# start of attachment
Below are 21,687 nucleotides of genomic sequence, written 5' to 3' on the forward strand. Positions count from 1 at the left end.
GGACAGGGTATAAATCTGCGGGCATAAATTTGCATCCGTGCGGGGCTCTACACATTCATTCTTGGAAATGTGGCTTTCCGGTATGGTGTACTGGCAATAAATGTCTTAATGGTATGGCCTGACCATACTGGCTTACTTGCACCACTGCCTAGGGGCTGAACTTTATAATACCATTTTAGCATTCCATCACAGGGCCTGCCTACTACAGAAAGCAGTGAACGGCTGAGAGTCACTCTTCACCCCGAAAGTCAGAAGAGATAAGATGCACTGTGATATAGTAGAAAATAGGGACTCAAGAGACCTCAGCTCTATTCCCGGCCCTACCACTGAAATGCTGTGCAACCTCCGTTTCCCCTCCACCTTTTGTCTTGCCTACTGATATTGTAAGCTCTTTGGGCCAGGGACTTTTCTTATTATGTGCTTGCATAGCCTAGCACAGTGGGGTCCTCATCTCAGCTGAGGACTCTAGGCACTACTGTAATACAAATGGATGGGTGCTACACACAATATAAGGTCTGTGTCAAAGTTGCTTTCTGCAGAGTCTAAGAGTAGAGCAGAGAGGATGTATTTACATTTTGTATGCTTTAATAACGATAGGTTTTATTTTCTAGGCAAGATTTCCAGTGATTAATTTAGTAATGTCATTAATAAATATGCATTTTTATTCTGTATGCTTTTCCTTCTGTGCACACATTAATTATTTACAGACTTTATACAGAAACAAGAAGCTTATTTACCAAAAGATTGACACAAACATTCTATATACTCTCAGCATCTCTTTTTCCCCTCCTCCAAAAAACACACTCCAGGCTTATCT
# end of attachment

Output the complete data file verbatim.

Below are 21,687 nucleotides of genomic sequence, written 5' to 3' on the forward strand. Positions count from 1 at the left end.
GGACAGGGTATAAATCTGCGGGCATAAATTTGCATCCGTGCGGGGCTCTACACATTCATTCTTGGAAATGTGGCTTTCCGGTATGGTGTACTGGCAATAAATGTCTTAATGGTATGGCCTGACCATACTGGCTTACTTGCACCACTGCCTAGGGGCTGAACTTTATAATACCATTTTAGCATTCCATCACAGGGCCTGCCTACTACAGAAAGCAGTGAACGGCTGAGAGTCACTCTTCACCCCGAAAGTCAGAAGAGATAAGATGCACTGTGATATAGTAGAAAATAGGGACTCAAGAGACCTCAGCTCTATTCCCGGCCCTACCACTGAAATGCTGTGCAACCTCCGTTTCCCCTCCACCTTTTGTCTTGCCTACTGATATTGTAAGCTCTTTGGGCCAGGGACTTTTCTTATTATGTGCTTGCATAGCCTAGCACAGTGGGGTCCTCATCTCAGCTGAGGACTCTAGGCACTACTGTAATACAAATGGATGGGTGCTACACACAATATAAGGTCTGTGTCAAAGTTGCTTTCTGCAGAGTCTAAGAGTAGAGCAGAGAGGATGTATTTACATTTTGTATGCTTTAATAACGATAGGTTTTATTTTCTAGGCAAGATTTCCAGTGATTAATTTAGTAATGTCATTAATAAATATGCATTTTTATTCTGTATGCTTTTCCTTCTGTGCACACATTAATTATTTACAGACTTTATACAGAAACAAGAAGCTTATTTACCAAAAGATTGACACAAACATTCTATATACTCTCAGCATCTCTTTTTCCCCTCCTCCAAAAAACACACTCCAGGCTTATCT